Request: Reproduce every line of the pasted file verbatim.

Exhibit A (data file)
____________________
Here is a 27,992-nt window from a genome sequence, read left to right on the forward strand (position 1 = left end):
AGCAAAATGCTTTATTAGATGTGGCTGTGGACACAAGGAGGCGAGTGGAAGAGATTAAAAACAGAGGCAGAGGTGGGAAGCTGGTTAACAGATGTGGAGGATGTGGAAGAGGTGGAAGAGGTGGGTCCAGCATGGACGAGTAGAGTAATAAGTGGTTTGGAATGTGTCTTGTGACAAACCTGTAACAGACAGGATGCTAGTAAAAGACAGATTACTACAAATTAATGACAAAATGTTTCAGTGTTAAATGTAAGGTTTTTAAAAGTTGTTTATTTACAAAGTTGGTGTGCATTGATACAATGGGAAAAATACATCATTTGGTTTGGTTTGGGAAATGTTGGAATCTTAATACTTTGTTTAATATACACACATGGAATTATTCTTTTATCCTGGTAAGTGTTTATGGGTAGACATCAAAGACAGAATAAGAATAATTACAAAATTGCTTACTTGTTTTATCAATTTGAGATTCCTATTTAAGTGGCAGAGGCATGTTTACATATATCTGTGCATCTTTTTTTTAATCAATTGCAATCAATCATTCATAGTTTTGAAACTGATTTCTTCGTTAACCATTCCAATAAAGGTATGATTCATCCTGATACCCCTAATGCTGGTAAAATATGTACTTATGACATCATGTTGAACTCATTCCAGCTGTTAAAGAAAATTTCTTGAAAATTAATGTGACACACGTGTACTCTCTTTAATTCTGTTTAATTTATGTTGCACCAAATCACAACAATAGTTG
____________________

Here is a 27,992-nt window from a genome sequence, read left to right on the forward strand (position 1 = left end):
AGCAAAATGCTTTATTAGATGTGGCTGTGGACACAAGGAGGCGAGTGGAAGAGATTAAAAACAGAGGCAGAGGTGGGAAGCTGGTTAACAGATGTGGAGGATGTGGAAGAGGTGGAAGAGGTGGGTCCAGCATGGACGAGTAGAGTAATAAGTGGTTTGGAATGTGTCTTGTGACAAACCTGTAACAGACAGGATGCTAGTAAAAGACAGATTACTACAAATTAATGACAAAATGTTTCAGTGTTAAATGTAAGGTTTTTAAAAGTTGTTTATTTACAAAGTTGGTGTGCATTGATACAATGGGAAAAATACATCATTTGGTTTGGTTTGGGAAATGTTGGAATCTTAATACTTTGTTTAATATACACACATGGAATTATTCTTTTATCCTGGTAAGTGTTTATGGGTAGACATCAAAGACAGAATAAGAATAATTACAAAATTGCTTACTTGTTTTATCAATTTGAGATTCCTATTTAAGTGGCAGAGGCATGTTTACATATATCTGTGCATCTTTTTTTTAATCAATTGCAATCAATCATTCATAGTTTTGAAACTGATTTCTTCGTTAACCATTCCAATAAAGGTATGATTCATCCTGATACCCCTAATGCTGGTAAAATATGTACTTATGACATCATGTTGAACTCATTCCAGCTGTTAAAGAAAATTTCTTGAAAATTAATGTGACACACGTGTACTCTCTTTAATTCTGTTTAATTTATGTTGCACCAAATCACAACAATAGTTG